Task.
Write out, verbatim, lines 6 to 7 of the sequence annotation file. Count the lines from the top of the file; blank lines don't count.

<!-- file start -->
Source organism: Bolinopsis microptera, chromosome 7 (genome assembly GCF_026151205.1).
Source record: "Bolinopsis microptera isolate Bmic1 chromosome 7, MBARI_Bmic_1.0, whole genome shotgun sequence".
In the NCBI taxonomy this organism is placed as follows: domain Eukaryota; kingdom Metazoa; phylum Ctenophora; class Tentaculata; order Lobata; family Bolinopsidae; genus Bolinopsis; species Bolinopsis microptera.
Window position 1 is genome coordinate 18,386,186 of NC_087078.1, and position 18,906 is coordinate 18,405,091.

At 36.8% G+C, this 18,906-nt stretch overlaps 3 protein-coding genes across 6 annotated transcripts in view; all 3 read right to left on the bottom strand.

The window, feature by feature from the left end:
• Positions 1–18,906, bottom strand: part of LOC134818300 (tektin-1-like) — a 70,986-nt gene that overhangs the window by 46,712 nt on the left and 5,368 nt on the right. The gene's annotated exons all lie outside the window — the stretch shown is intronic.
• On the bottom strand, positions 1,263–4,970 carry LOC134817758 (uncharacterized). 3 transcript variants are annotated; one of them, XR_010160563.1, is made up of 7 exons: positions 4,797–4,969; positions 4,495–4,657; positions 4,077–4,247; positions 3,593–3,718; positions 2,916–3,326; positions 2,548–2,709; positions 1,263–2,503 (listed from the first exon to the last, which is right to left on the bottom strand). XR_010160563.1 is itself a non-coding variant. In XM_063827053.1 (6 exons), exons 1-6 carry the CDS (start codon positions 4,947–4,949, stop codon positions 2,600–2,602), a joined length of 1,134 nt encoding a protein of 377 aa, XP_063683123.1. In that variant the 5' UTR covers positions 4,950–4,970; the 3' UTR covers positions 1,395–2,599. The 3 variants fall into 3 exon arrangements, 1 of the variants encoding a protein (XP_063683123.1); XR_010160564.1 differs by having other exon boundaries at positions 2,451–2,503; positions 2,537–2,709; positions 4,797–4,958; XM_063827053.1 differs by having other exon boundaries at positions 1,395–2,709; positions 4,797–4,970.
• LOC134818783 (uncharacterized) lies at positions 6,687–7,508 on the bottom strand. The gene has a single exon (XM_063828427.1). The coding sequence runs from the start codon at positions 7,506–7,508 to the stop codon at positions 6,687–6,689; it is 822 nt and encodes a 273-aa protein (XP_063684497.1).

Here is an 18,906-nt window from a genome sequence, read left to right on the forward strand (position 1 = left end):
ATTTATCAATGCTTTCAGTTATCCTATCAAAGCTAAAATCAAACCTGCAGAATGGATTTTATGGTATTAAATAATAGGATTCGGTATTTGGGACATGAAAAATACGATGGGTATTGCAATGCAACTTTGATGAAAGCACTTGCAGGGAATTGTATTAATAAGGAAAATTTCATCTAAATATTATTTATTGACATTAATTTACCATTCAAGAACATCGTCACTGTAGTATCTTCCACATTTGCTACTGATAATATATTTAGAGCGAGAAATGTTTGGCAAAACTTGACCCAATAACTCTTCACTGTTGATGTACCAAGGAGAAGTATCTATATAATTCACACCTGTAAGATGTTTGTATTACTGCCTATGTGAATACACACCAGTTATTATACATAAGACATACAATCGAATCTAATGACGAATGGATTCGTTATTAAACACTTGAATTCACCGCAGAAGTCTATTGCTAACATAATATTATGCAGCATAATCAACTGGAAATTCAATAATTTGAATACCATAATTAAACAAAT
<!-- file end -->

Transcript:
The window, feature by feature from the left end:
• Positions 1–18,906, bottom strand: part of LOC134818300 (tektin-1-like) — a 70,986-nt gene that overhangs the window by 46,712 nt on the left and 5,368 nt on the right. The gene's annotated exons all lie outside the window — the stretch shown is intronic.